There’s a lot of debate swirling around Modern Monetary Theory—some strident. Its critics call it a hot mess. “MMT has constructed such a bizarre, illogical, convoluted way of thinking about macro that it’s almost impervious to attack,” Bentley University economist Scott Sumner claimed recently on his blog. MMT’s proponents say it’s the critics who are impervious to reason—“part of a degenerative paradigm that has lost credibility,” says Australian MMTer William Mitchell.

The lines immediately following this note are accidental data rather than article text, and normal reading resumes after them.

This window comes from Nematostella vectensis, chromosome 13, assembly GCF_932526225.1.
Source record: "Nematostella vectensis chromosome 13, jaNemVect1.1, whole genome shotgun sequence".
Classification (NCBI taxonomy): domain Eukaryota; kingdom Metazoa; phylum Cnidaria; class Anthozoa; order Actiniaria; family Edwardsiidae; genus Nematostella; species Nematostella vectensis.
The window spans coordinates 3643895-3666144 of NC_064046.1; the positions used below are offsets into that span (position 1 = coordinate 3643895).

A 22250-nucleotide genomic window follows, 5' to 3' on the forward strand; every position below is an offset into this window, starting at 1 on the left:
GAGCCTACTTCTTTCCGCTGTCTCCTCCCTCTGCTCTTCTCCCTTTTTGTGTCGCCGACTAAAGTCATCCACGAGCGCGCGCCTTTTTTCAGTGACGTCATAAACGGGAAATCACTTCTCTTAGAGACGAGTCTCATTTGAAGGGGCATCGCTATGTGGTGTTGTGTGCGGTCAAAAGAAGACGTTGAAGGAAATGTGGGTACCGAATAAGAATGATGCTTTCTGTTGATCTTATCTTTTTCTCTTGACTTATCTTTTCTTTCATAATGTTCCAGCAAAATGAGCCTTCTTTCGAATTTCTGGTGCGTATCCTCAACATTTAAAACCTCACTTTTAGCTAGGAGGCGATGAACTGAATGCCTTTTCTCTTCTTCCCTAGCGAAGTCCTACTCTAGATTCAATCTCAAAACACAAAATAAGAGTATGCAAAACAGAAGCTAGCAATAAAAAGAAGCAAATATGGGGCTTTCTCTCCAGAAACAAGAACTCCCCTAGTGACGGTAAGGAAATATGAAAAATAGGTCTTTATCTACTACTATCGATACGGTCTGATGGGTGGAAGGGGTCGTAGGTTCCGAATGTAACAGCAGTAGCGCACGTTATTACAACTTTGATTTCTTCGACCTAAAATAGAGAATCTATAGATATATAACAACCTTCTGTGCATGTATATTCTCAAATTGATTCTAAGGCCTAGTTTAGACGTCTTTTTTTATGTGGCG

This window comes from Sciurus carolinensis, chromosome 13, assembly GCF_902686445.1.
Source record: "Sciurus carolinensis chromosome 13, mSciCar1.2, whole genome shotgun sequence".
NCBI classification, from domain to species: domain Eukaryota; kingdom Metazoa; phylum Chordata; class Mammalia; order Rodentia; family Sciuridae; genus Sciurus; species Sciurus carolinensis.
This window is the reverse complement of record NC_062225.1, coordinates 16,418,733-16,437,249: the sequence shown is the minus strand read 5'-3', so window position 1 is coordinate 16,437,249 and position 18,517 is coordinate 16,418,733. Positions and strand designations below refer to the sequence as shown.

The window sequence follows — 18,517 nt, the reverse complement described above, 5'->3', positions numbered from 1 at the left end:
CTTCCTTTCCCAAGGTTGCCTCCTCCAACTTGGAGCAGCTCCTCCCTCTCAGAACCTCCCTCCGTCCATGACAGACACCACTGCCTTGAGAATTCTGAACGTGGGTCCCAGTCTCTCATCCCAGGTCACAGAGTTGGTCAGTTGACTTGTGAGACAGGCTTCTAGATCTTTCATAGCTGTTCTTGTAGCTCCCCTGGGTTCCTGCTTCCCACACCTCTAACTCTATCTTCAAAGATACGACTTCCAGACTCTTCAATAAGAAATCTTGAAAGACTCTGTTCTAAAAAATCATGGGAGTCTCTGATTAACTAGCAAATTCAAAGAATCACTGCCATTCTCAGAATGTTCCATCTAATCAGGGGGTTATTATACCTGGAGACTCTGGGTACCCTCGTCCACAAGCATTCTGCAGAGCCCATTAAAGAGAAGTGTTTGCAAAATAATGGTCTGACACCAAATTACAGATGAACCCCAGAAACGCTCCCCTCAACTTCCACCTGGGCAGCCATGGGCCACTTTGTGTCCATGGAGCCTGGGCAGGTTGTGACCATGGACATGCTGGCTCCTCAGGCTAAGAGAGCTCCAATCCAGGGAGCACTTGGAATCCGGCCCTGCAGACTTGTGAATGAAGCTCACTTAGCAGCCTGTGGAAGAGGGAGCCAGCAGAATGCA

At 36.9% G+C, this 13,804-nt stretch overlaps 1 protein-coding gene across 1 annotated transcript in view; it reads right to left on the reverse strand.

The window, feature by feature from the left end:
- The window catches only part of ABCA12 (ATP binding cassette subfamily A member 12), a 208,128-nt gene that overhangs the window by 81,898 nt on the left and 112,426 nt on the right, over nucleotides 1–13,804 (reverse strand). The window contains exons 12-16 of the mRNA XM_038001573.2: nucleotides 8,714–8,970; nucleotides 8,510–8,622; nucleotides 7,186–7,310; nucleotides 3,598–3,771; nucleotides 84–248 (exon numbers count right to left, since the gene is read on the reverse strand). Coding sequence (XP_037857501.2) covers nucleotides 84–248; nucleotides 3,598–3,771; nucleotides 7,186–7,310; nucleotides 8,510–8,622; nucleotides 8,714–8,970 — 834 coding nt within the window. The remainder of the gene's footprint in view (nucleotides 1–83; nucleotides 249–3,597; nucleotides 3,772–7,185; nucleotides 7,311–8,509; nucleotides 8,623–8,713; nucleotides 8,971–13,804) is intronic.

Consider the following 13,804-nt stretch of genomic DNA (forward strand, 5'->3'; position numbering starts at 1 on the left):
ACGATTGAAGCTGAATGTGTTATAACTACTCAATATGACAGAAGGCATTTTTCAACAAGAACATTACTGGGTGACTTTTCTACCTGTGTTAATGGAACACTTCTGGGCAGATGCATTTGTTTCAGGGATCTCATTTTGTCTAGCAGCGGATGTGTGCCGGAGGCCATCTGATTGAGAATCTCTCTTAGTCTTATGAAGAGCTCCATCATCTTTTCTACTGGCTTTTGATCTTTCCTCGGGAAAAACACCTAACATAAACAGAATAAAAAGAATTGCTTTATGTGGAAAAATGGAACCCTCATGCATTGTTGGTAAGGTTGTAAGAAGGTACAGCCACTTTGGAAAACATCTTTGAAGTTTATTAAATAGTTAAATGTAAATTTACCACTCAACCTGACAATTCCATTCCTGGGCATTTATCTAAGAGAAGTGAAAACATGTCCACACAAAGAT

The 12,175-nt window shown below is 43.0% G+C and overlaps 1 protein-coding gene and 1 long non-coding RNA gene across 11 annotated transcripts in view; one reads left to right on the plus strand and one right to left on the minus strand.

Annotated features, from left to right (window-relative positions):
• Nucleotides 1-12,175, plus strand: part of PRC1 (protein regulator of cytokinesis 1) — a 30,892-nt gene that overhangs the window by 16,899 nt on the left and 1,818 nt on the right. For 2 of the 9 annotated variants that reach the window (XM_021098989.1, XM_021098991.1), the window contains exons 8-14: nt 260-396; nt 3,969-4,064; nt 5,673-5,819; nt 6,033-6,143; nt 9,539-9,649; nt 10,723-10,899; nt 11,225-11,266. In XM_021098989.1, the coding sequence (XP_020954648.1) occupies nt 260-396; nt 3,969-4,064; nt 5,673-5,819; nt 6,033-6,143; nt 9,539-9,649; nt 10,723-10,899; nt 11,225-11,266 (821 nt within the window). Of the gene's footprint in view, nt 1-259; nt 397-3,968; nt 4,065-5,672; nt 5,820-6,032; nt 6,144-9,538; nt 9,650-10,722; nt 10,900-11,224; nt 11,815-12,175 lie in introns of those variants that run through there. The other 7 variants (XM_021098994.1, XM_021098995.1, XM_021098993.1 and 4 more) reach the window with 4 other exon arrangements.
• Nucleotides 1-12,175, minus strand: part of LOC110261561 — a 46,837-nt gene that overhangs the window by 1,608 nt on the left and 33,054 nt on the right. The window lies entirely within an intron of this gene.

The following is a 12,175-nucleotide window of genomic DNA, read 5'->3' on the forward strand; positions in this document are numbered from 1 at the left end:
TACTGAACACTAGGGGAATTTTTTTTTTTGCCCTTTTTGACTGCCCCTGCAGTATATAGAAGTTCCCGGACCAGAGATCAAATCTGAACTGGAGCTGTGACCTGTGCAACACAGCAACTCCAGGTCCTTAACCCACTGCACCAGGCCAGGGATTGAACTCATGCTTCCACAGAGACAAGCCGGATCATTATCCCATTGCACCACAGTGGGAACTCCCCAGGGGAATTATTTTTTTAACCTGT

This state of confusion isn’t good because Modern Monetary Theory, once confined to blogs and a handful of colleges including the University of Missouri at Kansas City, suddenly matters. In the U.S., the left wing of the Democratic Party is citing MMT to make the case for massive federal government spending on a Green New Deal to wean the U.S. off fossil fuels and fund Medicare for All. It’s virtually certain that MMT will be dragged into the debates of the 2020 presidential race. So the time is right for a semi-deep dive into Modern Monetary Theory—what it is, where it comes from, its pros and its cons.